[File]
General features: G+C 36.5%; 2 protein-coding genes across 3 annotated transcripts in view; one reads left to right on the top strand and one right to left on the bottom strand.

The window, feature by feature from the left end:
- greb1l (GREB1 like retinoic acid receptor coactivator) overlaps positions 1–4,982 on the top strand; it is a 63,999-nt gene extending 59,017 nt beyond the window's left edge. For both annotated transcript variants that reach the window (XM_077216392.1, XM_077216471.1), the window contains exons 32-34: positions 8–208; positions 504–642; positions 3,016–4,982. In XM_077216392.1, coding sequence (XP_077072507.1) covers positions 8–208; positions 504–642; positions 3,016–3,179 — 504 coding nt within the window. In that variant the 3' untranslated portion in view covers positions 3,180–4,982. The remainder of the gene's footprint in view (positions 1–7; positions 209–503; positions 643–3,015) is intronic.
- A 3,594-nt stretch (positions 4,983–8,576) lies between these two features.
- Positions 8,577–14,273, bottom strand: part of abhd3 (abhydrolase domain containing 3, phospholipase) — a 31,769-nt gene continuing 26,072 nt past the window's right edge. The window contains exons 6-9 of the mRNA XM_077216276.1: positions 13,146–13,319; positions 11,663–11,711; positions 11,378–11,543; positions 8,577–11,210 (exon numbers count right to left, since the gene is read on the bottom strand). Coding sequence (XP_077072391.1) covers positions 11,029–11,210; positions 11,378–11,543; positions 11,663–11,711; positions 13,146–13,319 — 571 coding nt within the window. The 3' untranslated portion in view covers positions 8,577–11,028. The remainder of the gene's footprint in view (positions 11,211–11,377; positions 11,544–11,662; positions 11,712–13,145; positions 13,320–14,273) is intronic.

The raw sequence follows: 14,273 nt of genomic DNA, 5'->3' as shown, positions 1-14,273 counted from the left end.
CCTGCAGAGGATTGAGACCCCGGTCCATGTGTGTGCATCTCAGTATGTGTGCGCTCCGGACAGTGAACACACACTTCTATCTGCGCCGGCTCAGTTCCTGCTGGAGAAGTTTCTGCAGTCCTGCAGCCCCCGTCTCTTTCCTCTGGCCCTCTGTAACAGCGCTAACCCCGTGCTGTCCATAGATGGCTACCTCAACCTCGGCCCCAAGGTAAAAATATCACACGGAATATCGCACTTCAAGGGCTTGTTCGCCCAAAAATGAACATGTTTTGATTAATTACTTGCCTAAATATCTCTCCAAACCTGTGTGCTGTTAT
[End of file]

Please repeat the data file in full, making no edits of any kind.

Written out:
General features: G+C 36.5%; 2 protein-coding genes across 3 annotated transcripts in view; one reads left to right on the top strand and one right to left on the bottom strand.

The window, feature by feature from the left end:
- greb1l (GREB1 like retinoic acid receptor coactivator) overlaps positions 1–4,982 on the top strand; it is a 63,999-nt gene extending 59,017 nt beyond the window's left edge. For both annotated transcript variants that reach the window (XM_077216392.1, XM_077216471.1), the window contains exons 32-34: positions 8–208; positions 504–642; positions 3,016–4,982. In XM_077216392.1, coding sequence (XP_077072507.1) covers positions 8–208; positions 504–642; positions 3,016–3,179 — 504 coding nt within the window. In that variant the 3' untranslated portion in view covers positions 3,180–4,982. The remainder of the gene's footprint in view (positions 1–7; positions 209–503; positions 643–3,015) is intronic.
- A 3,594-nt stretch (positions 4,983–8,576) lies between these two features.
- Positions 8,577–14,273, bottom strand: part of abhd3 (abhydrolase domain containing 3, phospholipase) — a 31,769-nt gene continuing 26,072 nt past the window's right edge. The window contains exons 6-9 of the mRNA XM_077216276.1: positions 13,146–13,319; positions 11,663–11,711; positions 11,378–11,543; positions 8,577–11,210 (exon numbers count right to left, since the gene is read on the bottom strand). Coding sequence (XP_077072391.1) covers positions 11,029–11,210; positions 11,378–11,543; positions 11,663–11,711; positions 13,146–13,319 — 571 coding nt within the window. The 3' untranslated portion in view covers positions 8,577–11,028. The remainder of the gene's footprint in view (positions 11,211–11,377; positions 11,544–11,662; positions 11,712–13,145; positions 13,320–14,273) is intronic.

The raw sequence follows: 14,273 nt of genomic DNA, 5'->3' as shown, positions 1-14,273 counted from the left end.
CCTGCAGAGGATTGAGACCCCGGTCCATGTGTGTGCATCTCAGTATGTGTGCGCTCCGGACAGTGAACACACACTTCTATCTGCGCCGGCTCAGTTCCTGCTGGAGAAGTTTCTGCAGTCCTGCAGCCCCCGTCTCTTTCCTCTGGCCCTCTGTAACAGCGCTAACCCCGTGCTGTCCATAGATGGCTACCTCAACCTCGGCCCCAAGGTAAAAATATCACACGGAATATCGCACTTCAAGGGCTTGTTCGCCCAAAAATGAACATGTTTTGATTAATTACTTGCCTAAATATCTCTCCAAACCTGTGTGCTGTTAT